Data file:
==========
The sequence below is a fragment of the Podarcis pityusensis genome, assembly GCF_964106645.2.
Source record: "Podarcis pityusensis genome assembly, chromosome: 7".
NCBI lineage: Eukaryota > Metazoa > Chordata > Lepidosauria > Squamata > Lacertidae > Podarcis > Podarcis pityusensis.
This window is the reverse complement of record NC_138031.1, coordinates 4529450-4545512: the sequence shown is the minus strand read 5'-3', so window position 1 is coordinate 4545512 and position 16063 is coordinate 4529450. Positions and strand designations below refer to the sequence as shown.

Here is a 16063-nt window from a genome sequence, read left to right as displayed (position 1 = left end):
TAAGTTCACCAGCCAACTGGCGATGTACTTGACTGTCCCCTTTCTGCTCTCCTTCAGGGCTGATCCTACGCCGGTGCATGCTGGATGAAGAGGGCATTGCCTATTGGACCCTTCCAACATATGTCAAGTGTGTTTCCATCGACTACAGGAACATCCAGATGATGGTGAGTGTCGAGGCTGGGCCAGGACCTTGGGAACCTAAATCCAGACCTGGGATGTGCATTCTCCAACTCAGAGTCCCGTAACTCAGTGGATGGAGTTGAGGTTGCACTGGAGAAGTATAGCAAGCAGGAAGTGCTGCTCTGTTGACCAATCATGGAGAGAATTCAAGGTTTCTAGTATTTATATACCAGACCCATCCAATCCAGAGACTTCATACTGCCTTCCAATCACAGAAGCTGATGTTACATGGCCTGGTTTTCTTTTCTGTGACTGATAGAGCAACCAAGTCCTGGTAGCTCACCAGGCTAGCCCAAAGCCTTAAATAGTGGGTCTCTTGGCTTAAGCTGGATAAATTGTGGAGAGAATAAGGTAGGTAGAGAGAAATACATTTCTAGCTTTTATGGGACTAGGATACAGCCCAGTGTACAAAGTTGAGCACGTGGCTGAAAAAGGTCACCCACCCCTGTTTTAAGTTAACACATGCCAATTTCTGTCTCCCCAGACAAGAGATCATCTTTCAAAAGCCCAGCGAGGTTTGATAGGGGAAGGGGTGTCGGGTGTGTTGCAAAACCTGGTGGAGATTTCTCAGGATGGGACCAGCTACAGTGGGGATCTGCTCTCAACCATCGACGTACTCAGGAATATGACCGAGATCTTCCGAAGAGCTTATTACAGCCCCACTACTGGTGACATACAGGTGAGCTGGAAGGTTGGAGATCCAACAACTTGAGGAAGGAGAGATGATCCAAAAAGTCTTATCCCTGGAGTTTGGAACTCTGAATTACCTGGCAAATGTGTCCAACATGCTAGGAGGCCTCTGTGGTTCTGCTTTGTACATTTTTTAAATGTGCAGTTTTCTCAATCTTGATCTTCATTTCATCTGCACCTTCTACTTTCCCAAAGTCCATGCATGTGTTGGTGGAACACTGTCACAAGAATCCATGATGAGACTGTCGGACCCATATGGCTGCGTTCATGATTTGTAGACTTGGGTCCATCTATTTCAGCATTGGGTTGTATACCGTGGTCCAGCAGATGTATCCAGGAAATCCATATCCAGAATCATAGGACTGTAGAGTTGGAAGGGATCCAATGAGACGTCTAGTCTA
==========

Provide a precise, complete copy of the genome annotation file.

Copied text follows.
The sequence below is a fragment of the Podarcis pityusensis genome, assembly GCF_964106645.2.
Source record: "Podarcis pityusensis genome assembly, chromosome: 7".
NCBI lineage: Eukaryota > Metazoa > Chordata > Lepidosauria > Squamata > Lacertidae > Podarcis > Podarcis pityusensis.
This window is the reverse complement of record NC_138031.1, coordinates 4529450-4545512: the sequence shown is the minus strand read 5'-3', so window position 1 is coordinate 4545512 and position 16063 is coordinate 4529450. Positions and strand designations below refer to the sequence as shown.

Here is a 16063-nt window from a genome sequence, read left to right as displayed (position 1 = left end):
TAAGTTCACCAGCCAACTGGCGATGTACTTGACTGTCCCCTTTCTGCTCTCCTTCAGGGCTGATCCTACGCCGGTGCATGCTGGATGAAGAGGGCATTGCCTATTGGACCCTTCCAACATATGTCAAGTGTGTTTCCATCGACTACAGGAACATCCAGATGATGGTGAGTGTCGAGGCTGGGCCAGGACCTTGGGAACCTAAATCCAGACCTGGGATGTGCATTCTCCAACTCAGAGTCCCGTAACTCAGTGGATGGAGTTGAGGTTGCACTGGAGAAGTATAGCAAGCAGGAAGTGCTGCTCTGTTGACCAATCATGGAGAGAATTCAAGGTTTCTAGTATTTATATACCAGACCCATCCAATCCAGAGACTTCATACTGCCTTCCAATCACAGAAGCTGATGTTACATGGCCTGGTTTTCTTTTCTGTGACTGATAGAGCAACCAAGTCCTGGTAGCTCACCAGGCTAGCCCAAAGCCTTAAATAGTGGGTCTCTTGGCTTAAGCTGGATAAATTGTGGAGAGAATAAGGTAGGTAGAGAGAAATACATTTCTAGCTTTTATGGGACTAGGATACAGCCCAGTGTACAAAGTTGAGCACGTGGCTGAAAAAGGTCACCCACCCCTGTTTTAAGTTAACACATGCCAATTTCTGTCTCCCCAGACAAGAGATCATCTTTCAAAAGCCCAGCGAGGTTTGATAGGGGAAGGGGTGTCGGGTGTGTTGCAAAACCTGGTGGAGATTTCTCAGGATGGGACCAGCTACAGTGGGGATCTGCTCTCAACCATCGACGTACTCAGGAATATGACCGAGATCTTCCGAAGAGCTTATTACAGCCCCACTACTGGTGACATACAGGTGAGCTGGAAGGTTGGAGATCCAACAACTTGAGGAAGGAGAGATGATCCAAAAAGTCTTATCCCTGGAGTTTGGAACTCTGAATTACCTGGCAAATGTGTCCAACATGCTAGGAGGCCTCTGTGGTTCTGCTTTGTACATTTTTTAAATGTGCAGTTTTCTCAATCTTGATCTTCATTTCATCTGCACCTTCTACTTTCCCAAAGTCCATGCATGTGTTGGTGGAACACTGTCACAAGAATCCATGATGAGACTGTCGGACCCATATGGCTGCGTTCATGATTTGTAGACTTGGGTCCATCTATTTCAGCATTGGGTTGTATACCGTGGTCCAGCAGATGTATCCAGGAAATCCATATCCAGAATCATAGGACTGTAGAGTTGGAAGGGATCCAATGAGACGTCTAGTCTA